Republican Gov. Larry Hogan of Maryland said on Friday that he was “outraged” at Baltimore City schools for allowing their facilities to fall into such disrepair that children were being educated in unheated classrooms.
Wednesday, the Baltimore Teachers Union sent a letter to Sonja Brookins Santelises, the chief executive officer of Baltimore City Public Schools, contending that students and teachers have recently endured dangerously low temperatures in buildings plagued by bursting boilers and drafty windows.
“Trying to provide a stable learning environment in these extreme conditions is unfair and inhumane, to say the least,” said Marietta English, the president of the union, in the letter published in The Baltimore Sun.
On Twitter, teachers and parents posted stories of their children’s struggles and others started fund-raisers for heaters and coats.
Update: yesterday we raised 8,000$ of our $20,000 goal to get space heaters and winter coats for the kids in the affected schools. Thank you to everyone that has donated so far. Let’s keep this going. School is closed today so I will be collecting items myself. pic.twitter.com/ryRbiJXuyt
— Aaron Maybin (@AaronMMaybin) January 4, 2018
The Baltimore City school board commissioners — some of whom are appointed by the mayor and some of whom are appointed by the governor — issued a statement claiming that the failure of boilers and maintenance is attributable to a complex funding situation, but Hogan said the blame is due to ineptitude and mismanagment.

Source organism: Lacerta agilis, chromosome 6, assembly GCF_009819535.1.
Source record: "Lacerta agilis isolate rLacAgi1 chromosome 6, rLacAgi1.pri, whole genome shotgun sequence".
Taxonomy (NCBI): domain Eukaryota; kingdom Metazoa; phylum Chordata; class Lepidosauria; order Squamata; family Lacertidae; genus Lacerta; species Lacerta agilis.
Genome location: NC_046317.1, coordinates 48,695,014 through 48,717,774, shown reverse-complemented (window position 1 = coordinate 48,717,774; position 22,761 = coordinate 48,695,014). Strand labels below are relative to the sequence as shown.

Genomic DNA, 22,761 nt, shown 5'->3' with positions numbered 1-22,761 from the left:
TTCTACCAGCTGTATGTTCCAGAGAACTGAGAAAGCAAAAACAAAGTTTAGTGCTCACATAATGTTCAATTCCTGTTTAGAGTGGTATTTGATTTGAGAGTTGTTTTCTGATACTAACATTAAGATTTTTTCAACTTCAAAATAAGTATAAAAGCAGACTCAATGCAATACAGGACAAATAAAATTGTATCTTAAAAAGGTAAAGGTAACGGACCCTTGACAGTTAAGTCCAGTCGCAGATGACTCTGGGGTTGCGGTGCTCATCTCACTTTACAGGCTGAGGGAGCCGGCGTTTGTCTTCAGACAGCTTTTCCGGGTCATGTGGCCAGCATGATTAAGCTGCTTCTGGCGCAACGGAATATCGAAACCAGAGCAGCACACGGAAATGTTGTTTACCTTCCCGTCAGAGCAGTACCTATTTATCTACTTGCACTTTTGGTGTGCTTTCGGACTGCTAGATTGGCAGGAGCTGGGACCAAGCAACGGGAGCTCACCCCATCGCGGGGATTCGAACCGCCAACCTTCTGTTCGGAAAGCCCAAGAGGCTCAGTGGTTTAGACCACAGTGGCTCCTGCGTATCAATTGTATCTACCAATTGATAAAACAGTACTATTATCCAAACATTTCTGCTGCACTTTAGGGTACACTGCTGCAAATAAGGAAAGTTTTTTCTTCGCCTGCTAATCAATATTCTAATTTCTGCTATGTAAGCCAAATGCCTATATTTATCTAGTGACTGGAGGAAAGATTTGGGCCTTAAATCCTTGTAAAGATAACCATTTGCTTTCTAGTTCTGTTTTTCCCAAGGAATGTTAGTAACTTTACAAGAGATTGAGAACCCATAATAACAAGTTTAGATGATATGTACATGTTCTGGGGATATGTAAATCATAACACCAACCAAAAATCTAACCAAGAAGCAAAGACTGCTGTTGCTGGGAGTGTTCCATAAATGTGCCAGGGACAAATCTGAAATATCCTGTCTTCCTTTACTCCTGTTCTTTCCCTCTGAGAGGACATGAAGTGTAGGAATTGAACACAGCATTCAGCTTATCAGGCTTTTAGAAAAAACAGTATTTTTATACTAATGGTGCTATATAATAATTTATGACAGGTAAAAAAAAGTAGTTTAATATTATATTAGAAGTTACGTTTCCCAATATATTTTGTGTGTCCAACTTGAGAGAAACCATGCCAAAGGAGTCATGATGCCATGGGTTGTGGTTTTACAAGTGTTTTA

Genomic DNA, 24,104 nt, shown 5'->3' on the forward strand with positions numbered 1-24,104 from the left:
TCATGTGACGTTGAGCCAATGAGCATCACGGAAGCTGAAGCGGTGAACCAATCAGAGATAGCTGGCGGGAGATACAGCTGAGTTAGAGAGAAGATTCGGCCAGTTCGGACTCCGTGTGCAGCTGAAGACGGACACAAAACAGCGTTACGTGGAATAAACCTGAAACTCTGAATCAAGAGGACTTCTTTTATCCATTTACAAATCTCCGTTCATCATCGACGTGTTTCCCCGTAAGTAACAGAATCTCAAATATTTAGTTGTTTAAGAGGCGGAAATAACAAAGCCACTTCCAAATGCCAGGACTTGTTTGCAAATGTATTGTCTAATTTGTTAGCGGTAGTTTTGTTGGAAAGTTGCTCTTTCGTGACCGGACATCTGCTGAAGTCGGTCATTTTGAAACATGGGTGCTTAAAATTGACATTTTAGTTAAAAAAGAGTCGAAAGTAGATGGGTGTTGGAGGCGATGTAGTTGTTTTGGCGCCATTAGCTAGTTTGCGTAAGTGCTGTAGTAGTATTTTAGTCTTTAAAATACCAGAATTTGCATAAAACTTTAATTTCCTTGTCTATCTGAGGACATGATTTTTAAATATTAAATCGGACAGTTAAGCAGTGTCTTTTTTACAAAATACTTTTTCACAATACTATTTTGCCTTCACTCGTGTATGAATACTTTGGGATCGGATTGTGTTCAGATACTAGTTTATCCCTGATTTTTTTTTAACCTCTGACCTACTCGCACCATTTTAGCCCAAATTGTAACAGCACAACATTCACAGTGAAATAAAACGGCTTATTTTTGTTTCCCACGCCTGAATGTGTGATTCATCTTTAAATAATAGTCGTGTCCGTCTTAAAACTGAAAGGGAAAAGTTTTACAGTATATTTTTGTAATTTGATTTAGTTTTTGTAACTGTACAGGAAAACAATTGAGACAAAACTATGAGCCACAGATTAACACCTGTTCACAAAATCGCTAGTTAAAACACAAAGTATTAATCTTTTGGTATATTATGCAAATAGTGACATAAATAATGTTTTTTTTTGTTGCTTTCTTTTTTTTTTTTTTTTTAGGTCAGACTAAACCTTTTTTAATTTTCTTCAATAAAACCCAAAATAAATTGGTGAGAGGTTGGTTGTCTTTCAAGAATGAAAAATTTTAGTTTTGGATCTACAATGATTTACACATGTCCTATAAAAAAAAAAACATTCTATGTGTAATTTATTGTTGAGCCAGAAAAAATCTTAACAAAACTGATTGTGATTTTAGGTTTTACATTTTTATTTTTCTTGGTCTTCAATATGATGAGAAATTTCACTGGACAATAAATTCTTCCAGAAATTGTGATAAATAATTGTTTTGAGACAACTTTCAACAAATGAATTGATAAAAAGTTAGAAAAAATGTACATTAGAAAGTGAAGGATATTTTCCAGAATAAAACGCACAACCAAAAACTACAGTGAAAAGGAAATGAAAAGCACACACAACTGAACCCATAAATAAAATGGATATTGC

Referring to school construction funding, Hogan said, “This is something we’ve been trying to address at the Board of Public Works in a bipartisan way.”
Calling out school officials in the city, Hogan said he was “as outraged as anyone in the state of Maryland, and we’re going to continue to try to hold them accountable.”
State lawmakers representing Baltimore City claim the high poverty rate in the city makes it impossible for the school system to fund upfront construction costs. According to Hogan, Maryland jurisdictions spend 50 percent of their budgets, on average, to support schools, and noted that Baltimore City allocates only 11 percent for schools.
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